We prefer to hear our own voice and to believe that we are right. After all, what’s the alternative? The idea of believing that we are not right would so undermine us that we reject it out of hand. It cannot be. It is impossible. For us to hold on to our sanity, we have to be right.

There is now a crisis between Ukraine and Russia, a crisis that has been a long time in the making. Conflicts arise when people (because I don’t think anybody else does this) draw lines. When you draw a line, implying that you are an author, that something starts or ends with you (a false premise, we are translators, things pass through us), then you rely on two words to maintain the status quo (as you have established it): LAW and WAR. It is curious that these two words are obviously connected by the phonetic pair (pair of consonants pronounced in the same part of the mouth) l-r. The trouble is people don’t know their phonetic pairs, so they don’t see this.

I could give more examples. The reverse of LIVE is EVIL, one path open to us in this life – to do evil. But if we take the ego, “I” in English, and remove it from LIVE (that is, if we count down from “I” to “O”, from 1 to 0), we get LOVE, the other path open to us in this life. Live: evil-love. I study these connections in my book Seven Brief Lessons on Language.

The line that is the ego in English (I) is the same line that separates countries, properties, rich and poor, whatever social divide you care to think about. And where there is a line, there is conflict. Which is why the translator works so hard to engage with the other (OTHER, by the way, is connected to LOVE and THEOS), to cross that line, even though they know they cannot make a living.

I wrote an article at the time of the outbreak of the Covid pandemic about the connection between where the pandemic is said to have started, WUHAN, and the word HUMAN (turn the w upside down and rearrange the letters). Also, between COVID and VOICE (rearrange the letters and take a step in the alphabet, d-e). Human voice. Was Covid, a terrible disease causing pain and suffering in the world, meant somehow to bring us to our senses, to make us pay more attention to the vulnerable, to make us work together in the face of a common enemy? I don’t know, but the connections are there.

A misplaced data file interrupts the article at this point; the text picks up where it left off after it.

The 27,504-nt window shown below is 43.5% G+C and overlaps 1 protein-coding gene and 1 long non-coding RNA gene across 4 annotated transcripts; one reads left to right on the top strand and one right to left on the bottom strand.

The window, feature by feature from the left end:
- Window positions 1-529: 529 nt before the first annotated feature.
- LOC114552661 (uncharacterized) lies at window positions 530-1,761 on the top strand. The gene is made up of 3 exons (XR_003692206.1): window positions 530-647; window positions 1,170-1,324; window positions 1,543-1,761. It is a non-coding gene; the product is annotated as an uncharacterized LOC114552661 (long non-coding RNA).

Now, this morning, looking at the word UKRAINE on my phone, I suddenly realized there was a very clear connection. It involves the similarity between a capital I and a lower case l. It can then be seen that UKRAINE with the letters rearranged spells NUCLEAR (c and k have the same pronunciation).

There is meaning in words, even though we don’t usually (choose to) see it. There is meaning in words, but, like all things spiritual, it is slightly hidden: a step in the alphabet (d-e), a phonetic pair (l-r), pairs of letters that are similar (i-l, m-w)… You just have to turn a corner.

Why is it that the word NUCLEAR can be found in UKRAINE? Is this a reference to the Chernobyl disaster in 1986 that affected not just Ukraine, but other countries as well? I certainly wouldn’t want to think that the current crisis between Ukraine and Russia could lead to nuclear war. Such an outcome would be unthinkable.

Another clear connection with UKRAINE relates to another phonetic pair: g-k. If we apply the phonetic pair g-k to the word UKRAINE, we will see that in the middle of the country is GRAIN. Two dangers have been highlighted during the conflict in Ukraine: the danger of damage to nuclear plants, and the danger to world food supplies if grain is not exported. It is interesting that both these words are found in the name of the country. And if we take away GRAIN, we are left with two letters: U-E, which could be a reference to the European Union (EU).